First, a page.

• How do you define presence? What’s your theology of presence?
  • We need to recognize that participatory media is decentralized.
  • It’s unregulated.
  • We have a lack of control.
  • We have to look deeper at our theology.
  • A mobile, extended presence can be used missionally.
  • Is virtual community real community?
  • What is Biblical community?
  • We need to define Biblical community before we define online community and if it’s possible to have church online
  • We need to ask if we can use an online presence to build real life community?
  • We need to intently be on the internet, it’s a mission field.
  • We, the Church, are called to be counter-culture… what does that mean at this technological crossroads?
  • We are willing to be transparent online, but vulnerability is not often seen online.

Top Social Media Sites

  1. Facebook
  2. Twitter
  3. Private Member Portals [ MemberHub, Monk, Tangle, Unifyer, etc ]
  4. GoogleGroups
  5. MySpace
  • Greatest needs online: events, post prayer requests, get connected, finding small groups and ways to connect throughout the week, integration with their church website and resource sharing.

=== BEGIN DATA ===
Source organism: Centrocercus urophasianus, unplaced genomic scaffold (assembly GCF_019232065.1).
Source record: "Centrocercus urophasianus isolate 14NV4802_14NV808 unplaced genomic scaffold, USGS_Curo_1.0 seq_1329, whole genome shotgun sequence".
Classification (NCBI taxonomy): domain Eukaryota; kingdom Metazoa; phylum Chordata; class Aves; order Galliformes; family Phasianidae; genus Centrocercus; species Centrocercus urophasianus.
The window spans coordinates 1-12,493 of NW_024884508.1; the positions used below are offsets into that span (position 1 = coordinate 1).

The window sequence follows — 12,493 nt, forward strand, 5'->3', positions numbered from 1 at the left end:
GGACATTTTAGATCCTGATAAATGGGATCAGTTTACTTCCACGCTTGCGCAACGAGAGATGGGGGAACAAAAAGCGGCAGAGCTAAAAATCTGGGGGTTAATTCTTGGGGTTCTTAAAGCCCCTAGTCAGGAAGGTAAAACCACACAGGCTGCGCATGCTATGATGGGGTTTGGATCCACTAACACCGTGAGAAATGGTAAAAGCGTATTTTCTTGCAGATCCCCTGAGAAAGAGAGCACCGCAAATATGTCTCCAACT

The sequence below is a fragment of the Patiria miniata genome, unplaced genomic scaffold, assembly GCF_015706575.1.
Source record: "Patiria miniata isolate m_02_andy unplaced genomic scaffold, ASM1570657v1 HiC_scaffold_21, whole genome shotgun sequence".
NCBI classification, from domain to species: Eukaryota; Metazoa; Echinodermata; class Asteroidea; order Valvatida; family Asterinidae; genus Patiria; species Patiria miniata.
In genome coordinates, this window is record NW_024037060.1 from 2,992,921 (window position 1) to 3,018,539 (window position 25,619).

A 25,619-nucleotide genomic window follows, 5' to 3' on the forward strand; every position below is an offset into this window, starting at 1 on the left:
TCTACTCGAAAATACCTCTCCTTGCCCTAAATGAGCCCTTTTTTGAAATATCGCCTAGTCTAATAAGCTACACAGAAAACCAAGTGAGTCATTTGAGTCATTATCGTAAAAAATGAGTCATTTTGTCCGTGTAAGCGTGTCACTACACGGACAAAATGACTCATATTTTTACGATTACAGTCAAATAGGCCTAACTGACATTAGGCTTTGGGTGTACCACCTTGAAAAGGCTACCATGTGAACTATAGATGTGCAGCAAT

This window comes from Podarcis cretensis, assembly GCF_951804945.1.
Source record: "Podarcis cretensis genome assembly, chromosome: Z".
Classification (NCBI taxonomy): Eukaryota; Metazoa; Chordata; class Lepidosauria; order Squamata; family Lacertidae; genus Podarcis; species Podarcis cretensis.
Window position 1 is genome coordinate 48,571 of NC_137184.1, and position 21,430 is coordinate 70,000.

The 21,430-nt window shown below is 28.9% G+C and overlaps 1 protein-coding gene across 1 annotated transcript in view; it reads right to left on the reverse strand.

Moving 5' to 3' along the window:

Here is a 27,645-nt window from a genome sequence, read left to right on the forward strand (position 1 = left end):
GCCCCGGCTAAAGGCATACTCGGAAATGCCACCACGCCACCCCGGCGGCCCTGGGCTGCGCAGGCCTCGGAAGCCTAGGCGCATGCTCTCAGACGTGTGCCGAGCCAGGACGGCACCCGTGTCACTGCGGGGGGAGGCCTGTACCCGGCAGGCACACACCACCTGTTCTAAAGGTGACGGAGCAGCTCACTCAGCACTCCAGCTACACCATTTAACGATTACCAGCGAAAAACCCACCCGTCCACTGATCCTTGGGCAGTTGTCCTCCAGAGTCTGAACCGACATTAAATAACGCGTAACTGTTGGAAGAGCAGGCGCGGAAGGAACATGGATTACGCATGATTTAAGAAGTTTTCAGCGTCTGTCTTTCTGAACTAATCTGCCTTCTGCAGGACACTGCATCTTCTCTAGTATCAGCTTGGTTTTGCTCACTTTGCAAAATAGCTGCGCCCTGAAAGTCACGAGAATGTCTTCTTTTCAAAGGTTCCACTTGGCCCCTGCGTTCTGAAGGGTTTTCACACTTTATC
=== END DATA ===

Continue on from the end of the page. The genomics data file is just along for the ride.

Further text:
• Churches are wrestling with how to use participatory technologies.
  • The Cobblestone Community Network is a tool that’s been developed to help churches have private communication that’s integrated into social media channels.
  • If you don’t set a strategy you’re going to have a difficult time pulling it together later.
  • What is your strategy for the community online?
  • Pick a horse.
  • If you don’t lead your people, they will find their own way and go their own direction.
  • This is something we need to pay attention to but we don’t need to know the mechanics of it; you can find volunteers or someone on staff to help manage this.
  • Things are easier than they were before.
  • There are challenges and effort required but it’s more centered on your strategy.
  • Let people tell you how they want to be contacted… be platform neutral.
  • Let people choose how the content gets to them.